40:10.8N 54:25.5W

Sula Sula III
Sun 25 Jun 2023 17:29
Spoke to Margles earlier.... So looking forward to seeing her soon. I understand Sophie and George are at Glastonbury; I miss the magic of that place too! Strange, nonetheless, that Junior and I are experiencing some magic out here, where it is quite conceivable there is no other human within several hundred miles. The antithesis of Glasto where the magic is summoned by deep tribal forces, here it is accessible from the quiet stillness of the ocean and the deep meditation of surfing the waves without invoking roll so Junior can get good sleep and deliver the same for me.
The wind the seas and Sula have been both gentle and generous to us allowing ideal conditions for Junior to learn to sail, at the same time, the forces we witnessed passing the sentinels of, whatever it was they were guarding, acts as a constant reminder that we are entirely at the mercy of the trinity.
At 08.00 (Sula Time) this morning, we put the daily x on the chart; we had travelled 142 miles in the 24 hrs to then, but all of them towards Falmouth rather than Halifax or Newfoundland.
Today we are maintaining 6.5 to 7 knots in about 2 metre swell and Junior has a chance to develop his surfing skills. To be fair, at 15 tons it is more a case of trying to ensure the waves don't boss our course than surfing, but the wheel inputs are much the same.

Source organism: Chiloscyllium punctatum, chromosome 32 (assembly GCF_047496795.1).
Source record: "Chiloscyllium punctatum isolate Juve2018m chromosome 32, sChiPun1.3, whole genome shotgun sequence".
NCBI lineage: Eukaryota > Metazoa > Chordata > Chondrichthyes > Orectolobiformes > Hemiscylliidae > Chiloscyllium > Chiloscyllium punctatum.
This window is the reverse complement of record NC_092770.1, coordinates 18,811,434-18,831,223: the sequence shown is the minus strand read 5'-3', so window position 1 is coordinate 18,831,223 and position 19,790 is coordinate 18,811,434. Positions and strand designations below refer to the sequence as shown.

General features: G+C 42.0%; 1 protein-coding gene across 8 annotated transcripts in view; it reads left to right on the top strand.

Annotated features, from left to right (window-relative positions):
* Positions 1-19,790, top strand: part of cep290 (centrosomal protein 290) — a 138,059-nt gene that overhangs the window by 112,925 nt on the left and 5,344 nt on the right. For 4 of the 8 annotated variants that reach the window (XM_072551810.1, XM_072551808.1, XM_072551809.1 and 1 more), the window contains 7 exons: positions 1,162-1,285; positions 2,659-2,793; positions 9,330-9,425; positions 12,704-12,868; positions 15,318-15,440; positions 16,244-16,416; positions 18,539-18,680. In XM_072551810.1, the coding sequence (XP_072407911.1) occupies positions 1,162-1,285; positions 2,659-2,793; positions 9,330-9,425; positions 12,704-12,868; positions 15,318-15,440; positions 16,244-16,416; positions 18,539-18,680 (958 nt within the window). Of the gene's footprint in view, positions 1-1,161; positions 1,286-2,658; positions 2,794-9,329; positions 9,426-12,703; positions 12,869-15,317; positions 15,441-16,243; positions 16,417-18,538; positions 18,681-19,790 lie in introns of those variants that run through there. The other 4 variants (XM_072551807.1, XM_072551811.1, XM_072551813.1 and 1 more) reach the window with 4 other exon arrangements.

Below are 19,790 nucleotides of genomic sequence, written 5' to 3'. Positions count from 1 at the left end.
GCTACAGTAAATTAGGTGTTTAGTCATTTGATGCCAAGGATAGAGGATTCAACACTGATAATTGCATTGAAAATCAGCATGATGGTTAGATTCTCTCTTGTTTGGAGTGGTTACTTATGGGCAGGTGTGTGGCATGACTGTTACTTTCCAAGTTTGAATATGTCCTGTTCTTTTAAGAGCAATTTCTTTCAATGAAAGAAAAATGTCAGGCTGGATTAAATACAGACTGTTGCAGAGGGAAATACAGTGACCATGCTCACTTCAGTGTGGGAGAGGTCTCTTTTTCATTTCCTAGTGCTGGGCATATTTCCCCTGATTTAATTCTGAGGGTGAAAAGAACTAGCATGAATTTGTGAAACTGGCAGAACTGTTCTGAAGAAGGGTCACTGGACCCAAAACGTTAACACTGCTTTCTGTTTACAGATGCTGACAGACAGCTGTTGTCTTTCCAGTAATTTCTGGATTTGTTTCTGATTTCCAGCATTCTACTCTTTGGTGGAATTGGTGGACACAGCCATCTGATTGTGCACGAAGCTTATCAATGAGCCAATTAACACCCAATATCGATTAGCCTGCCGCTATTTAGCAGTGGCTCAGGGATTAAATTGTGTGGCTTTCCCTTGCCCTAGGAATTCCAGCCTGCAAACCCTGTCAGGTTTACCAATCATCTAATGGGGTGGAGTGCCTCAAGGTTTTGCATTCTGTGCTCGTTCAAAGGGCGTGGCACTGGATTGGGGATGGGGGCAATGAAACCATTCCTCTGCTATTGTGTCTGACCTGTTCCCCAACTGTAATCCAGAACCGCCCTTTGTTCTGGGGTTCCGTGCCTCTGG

One of the models on predict wind advocated the course we chose yesterday, and now at our new position there is greater consensus (only vaguely reassuring). There appears to be a narrow corridor of wind at the interface of the high pressure systems to the North and South East of us....that is what we are hoping will get us between them. Junior is convinced that as long as we keep on going the way the wind the sea and Sula have decided it will be cool man, and given the way we have faired to date, he may well be onto something.
Other news, the birds (same species as the guard of honour) in this part of the ocean have not learned the wake food trick so fly past us with grace but no interest, and the pair of red billed tropic birds that spent 15 days trying to land on the top of the mast without success have also not ventured this far north, but we have a new arial companion, much smaller, more agile and faster; like a sort of Sparrow Hawk of the waves. They fly by flapping their wings rather than gliding, and fly even closer to the water than their cousins.
Will try calling Will again as we enter the "Approximate Iceberg limit June/July" bit of the North Atlantic chart.... I am sure it is a very conservative line, but as our course will take us into it for four or five days and nights it would be good to know how vigilant we need to be; Will has very kindly agreed to have a look at the US coastguard site that co-ordinates Berg data and let me know if any have reached as far south as we will be going.